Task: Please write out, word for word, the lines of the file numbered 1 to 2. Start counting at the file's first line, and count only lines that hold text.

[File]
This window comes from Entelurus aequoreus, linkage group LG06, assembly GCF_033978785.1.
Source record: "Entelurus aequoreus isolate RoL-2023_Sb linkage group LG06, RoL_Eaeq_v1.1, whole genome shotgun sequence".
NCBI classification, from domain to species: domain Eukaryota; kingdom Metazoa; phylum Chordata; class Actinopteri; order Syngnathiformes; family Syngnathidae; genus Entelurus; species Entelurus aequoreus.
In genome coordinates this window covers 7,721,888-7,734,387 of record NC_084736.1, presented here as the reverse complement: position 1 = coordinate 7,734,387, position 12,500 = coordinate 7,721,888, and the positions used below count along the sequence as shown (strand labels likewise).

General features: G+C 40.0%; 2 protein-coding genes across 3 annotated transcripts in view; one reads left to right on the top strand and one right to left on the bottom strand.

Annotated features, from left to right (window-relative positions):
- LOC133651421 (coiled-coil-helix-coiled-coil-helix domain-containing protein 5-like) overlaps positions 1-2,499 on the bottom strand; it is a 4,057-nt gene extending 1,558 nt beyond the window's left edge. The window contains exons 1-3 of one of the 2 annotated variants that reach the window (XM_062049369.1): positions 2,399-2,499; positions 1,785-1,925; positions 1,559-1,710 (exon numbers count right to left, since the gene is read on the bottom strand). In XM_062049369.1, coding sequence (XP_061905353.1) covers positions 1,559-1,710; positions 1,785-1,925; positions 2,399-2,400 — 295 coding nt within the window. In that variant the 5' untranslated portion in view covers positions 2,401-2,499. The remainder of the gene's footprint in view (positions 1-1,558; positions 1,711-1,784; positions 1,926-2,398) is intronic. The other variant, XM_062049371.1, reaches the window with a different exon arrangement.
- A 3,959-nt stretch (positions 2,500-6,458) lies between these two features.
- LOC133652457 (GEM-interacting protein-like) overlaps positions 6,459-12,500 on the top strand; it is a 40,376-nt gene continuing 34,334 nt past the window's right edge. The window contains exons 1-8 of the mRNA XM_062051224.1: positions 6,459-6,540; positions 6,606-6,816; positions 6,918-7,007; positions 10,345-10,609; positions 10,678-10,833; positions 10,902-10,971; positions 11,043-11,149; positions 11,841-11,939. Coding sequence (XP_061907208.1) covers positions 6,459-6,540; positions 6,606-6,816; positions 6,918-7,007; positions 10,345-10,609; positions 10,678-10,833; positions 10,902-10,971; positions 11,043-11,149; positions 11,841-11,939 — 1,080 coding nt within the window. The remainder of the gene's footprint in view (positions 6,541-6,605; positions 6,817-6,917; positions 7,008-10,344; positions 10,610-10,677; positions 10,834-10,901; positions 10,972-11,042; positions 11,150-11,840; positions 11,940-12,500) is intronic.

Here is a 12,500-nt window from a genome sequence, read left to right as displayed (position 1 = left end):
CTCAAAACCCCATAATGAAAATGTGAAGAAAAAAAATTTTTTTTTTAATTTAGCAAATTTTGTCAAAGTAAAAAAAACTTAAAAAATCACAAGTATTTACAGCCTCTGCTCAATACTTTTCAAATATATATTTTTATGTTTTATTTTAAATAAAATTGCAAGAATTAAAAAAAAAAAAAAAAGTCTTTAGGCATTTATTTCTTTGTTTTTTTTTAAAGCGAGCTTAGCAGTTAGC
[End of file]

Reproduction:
This window comes from Entelurus aequoreus, linkage group LG06, assembly GCF_033978785.1.
Source record: "Entelurus aequoreus isolate RoL-2023_Sb linkage group LG06, RoL_Eaeq_v1.1, whole genome shotgun sequence".